A Review of
The Encyclopaedia of Music in Ireland

The Encyclopaedia of Music in Ireland, General Editors, Harry White & Barra Boydell. University College Dublin Press. 2013. Pp. xxxiii + 1145. ISBN 978-1-906359-78-2, Hardback 2 volume boxed set.

This ambitious publication has been a long time in coming and aims to cover what is a very wide subject. On the whole it succeeds with over 2000 entries covering both specific musicians and Irish Music in general. The individual entries range from paragraph length notes, mostly by a single contributor, to short mini articles with multiple contributors and is completed by an extensive index of the main text.

There are however some notable omissions and while it seems unfair to carp at what is a groundbreaking work which can be refined when updated with further editions; it leaves an uneven quality about its production. For example, while Robin Morton gets a passing mention in connection Cathal McConnell and the formation of the group Boys of the Lough, he does not appear to merit an entry in his own right. While Noel Murphy who did much in the 1960's introducing Irish music into the growing English Folk Club circuit does not get mentioned at all.

Piping is well covered in regard to both the modern players and their immediate past generations but possibly because something had to be left out to avoid pipers totally dominating the pages it is disconcerting that no mention is made of a number of the more 'historic' pipers like Courtney, Fitzmaurice, Murphy and Gandsey. On the other hand when it comes to the harp there is a much better balance between the number of entries for modern players and their historical forebears along with the general historical background in which they performed. However the critical approach which should be the standard in a work of this stature slips in one or two places by repeating myths which should have been buried long ago.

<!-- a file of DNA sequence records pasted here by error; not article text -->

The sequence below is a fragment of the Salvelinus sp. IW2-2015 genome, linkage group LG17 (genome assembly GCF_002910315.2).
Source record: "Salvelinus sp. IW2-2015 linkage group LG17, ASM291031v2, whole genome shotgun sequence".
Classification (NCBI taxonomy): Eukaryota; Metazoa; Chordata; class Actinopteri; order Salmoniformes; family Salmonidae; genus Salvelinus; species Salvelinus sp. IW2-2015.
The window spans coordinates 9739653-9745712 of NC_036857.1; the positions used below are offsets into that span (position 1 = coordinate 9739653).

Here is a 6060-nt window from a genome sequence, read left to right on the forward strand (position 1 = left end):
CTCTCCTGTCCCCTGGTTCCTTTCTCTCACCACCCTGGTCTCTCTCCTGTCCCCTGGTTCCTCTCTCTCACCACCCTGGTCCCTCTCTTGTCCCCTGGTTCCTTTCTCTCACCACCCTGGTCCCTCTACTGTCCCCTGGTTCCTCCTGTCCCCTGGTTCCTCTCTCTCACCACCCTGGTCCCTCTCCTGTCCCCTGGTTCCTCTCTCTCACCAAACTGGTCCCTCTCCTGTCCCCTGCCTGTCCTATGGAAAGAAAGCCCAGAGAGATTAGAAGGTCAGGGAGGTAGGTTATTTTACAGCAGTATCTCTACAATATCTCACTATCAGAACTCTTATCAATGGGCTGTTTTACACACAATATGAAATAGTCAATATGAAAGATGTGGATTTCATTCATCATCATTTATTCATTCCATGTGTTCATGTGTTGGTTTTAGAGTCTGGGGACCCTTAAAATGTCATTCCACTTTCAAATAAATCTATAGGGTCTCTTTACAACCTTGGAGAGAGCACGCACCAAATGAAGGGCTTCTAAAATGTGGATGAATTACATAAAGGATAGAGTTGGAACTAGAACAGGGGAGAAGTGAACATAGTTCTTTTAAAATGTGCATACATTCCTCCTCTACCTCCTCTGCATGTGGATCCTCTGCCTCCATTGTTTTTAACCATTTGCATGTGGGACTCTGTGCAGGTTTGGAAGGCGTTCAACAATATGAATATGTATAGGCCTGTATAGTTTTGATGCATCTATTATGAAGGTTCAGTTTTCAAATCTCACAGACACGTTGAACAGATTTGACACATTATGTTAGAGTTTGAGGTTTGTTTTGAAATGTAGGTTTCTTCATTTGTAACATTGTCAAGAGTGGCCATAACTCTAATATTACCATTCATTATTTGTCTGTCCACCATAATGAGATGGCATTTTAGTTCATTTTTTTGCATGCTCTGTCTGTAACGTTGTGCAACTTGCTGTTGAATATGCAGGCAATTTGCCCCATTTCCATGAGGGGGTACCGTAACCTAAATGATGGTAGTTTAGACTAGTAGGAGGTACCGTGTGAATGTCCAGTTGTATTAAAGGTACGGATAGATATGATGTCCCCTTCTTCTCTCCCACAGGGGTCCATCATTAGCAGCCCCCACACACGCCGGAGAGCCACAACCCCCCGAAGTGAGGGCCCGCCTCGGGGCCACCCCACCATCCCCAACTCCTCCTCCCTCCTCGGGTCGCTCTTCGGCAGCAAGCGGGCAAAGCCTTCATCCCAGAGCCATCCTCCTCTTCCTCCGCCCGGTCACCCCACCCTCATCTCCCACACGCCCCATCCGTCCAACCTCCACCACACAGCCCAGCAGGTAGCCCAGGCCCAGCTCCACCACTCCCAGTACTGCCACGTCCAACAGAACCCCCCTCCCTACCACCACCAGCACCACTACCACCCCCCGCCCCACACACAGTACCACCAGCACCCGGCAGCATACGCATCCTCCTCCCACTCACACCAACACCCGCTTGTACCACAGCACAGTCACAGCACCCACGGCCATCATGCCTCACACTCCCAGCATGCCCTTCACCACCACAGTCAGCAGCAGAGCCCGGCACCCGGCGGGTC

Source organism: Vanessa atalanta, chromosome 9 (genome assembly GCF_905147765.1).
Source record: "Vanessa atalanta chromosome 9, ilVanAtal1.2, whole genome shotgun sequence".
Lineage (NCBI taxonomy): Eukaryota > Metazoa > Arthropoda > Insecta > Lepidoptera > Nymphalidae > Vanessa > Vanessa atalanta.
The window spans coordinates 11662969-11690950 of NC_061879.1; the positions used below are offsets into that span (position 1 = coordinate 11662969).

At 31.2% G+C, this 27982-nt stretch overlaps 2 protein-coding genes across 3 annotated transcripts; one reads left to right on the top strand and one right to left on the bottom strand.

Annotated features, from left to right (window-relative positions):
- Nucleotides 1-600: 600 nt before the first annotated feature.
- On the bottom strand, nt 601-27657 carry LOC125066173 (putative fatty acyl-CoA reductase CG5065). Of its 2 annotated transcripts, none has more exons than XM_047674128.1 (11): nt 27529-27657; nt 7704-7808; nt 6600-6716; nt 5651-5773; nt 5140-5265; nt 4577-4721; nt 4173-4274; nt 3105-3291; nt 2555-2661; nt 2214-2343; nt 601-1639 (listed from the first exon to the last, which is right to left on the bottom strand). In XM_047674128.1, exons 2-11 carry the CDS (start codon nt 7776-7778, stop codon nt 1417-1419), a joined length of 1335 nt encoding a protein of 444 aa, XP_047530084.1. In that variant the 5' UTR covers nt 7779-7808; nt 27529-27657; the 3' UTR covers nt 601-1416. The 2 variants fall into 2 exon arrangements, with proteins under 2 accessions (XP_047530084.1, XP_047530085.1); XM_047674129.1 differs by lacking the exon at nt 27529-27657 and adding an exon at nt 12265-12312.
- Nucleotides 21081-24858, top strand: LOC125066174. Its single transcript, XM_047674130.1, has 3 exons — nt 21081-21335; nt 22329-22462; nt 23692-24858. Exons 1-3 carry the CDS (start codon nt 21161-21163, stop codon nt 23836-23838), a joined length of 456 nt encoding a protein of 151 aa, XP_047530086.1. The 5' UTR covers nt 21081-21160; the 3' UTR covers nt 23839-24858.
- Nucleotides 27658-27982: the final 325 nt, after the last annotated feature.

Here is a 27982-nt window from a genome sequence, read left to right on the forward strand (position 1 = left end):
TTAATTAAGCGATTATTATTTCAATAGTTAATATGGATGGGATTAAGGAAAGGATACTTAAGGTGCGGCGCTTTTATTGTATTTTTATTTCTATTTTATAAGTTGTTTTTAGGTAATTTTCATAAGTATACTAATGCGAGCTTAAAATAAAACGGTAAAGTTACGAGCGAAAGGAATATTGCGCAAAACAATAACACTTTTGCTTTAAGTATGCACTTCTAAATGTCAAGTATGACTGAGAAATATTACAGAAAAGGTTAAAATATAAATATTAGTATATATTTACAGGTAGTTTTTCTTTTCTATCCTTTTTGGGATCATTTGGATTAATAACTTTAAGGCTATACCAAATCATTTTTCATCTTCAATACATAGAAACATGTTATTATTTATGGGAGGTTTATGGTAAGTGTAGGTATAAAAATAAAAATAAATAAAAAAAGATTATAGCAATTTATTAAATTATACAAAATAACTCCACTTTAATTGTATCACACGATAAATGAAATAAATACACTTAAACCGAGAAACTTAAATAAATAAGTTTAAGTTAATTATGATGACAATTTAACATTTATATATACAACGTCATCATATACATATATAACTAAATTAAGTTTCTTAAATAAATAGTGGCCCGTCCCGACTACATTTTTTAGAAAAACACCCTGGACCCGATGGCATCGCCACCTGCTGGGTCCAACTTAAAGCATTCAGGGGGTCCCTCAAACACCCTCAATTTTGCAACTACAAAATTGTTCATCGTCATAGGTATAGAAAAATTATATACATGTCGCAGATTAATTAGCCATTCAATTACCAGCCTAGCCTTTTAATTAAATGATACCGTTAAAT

For example, in the general section on the Irish Harp and again in the specific entry for Ruaidhri Dall O'Cathain it is stated that his 'tuning key inlaid with gold, silver and precious stones' was presented to his later namesake Echlin O'Cathain (pages 465 and 748). Since Lord MacDonald, the original owner of that harp key is firmly on record in a letter he sent to Boswell giving his own version of the event in which he clearly did not regard the key as having belonged to the earlier O'Cathain, nor regarded it as having any real monetary value, that surely should be treated as the primary version. Likewise, while the entry for Ruaidhri Dall O'Cathain for whom there is no real contemporary evidence makes the passing reference to Echlin O'Cathain, the latter, who does have a solid evidence base, should surely have justified a full entry of his own. The contrast in critical approach is exemplified by the entry for Rose Mooney which does carefully note the conflict between the accounts of Arthur O'Neill and Edward Bunting concerning the date and circumstances of her death.

There is one further curious omission regarding the names for the various stringed instruments. While the Gaelic terms Crot and Tiompan get their own specific entries and also appear in the more general text, as far as this reviewer can tell having read right through from A to Z, Clairseach as a specific name for the harp is no where to be seen. However in an edition which represents the collective work of some 239 contributors the general editors can be allowed some lapses in what has been a mammoth undertaking. Apart from the intrinsic value of the various entries an additional factor is that each one is provided with a bibliography and where relevant, a discography which makes things easier should the reader wishes to pursue the subject further.

The Encyclopaedia comes as a two volume boxed set and can be ordered online directly from the publishers website, which also, unusually, has an apology for the cost of the postage. Perhaps confirming that it is literally a very weighty tome in both senses of that description.

Keith Sanger
24 October 2013